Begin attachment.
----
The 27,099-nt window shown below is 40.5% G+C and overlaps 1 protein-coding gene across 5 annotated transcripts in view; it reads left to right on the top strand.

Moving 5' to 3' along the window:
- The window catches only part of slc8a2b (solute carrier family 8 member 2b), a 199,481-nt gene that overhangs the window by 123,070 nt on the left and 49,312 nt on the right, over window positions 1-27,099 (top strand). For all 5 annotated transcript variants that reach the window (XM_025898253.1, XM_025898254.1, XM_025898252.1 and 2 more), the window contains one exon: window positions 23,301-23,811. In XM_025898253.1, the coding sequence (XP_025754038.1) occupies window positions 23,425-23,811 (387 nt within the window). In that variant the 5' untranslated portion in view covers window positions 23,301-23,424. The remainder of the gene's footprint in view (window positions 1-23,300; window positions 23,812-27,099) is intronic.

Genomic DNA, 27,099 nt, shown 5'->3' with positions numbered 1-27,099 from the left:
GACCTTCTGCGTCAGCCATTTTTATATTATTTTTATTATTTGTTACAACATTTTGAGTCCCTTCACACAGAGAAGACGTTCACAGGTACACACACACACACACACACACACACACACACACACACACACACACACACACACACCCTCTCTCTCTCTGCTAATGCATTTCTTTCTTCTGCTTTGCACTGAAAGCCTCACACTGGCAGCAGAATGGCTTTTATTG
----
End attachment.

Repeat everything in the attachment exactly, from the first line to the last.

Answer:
The 27,099-nt window shown below is 40.5% G+C and overlaps 1 protein-coding gene across 5 annotated transcripts in view; it reads left to right on the top strand.

Moving 5' to 3' along the window:
- The window catches only part of slc8a2b (solute carrier family 8 member 2b), a 199,481-nt gene that overhangs the window by 123,070 nt on the left and 49,312 nt on the right, over window positions 1-27,099 (top strand). For all 5 annotated transcript variants that reach the window (XM_025898253.1, XM_025898254.1, XM_025898252.1 and 2 more), the window contains one exon: window positions 23,301-23,811. In XM_025898253.1, the coding sequence (XP_025754038.1) occupies window positions 23,425-23,811 (387 nt within the window). In that variant the 5' untranslated portion in view covers window positions 23,301-23,424. The remainder of the gene's footprint in view (window positions 1-23,300; window positions 23,812-27,099) is intronic.

Genomic DNA, 27,099 nt, shown 5'->3' with positions numbered 1-27,099 from the left:
GACCTTCTGCGTCAGCCATTTTTATATTATTTTTATTATTTGTTACAACATTTTGAGTCCCTTCACACAGAGAAGACGTTCACAGGTACACACACACACACACACACACACACACACACACACACACACACACACACACACACCCTCTCTCTCTCTGCTAATGCATTTCTTTCTTCTGCTTTGCACTGAAAGCCTCACACTGGCAGCAGAATGGCTTTTATTG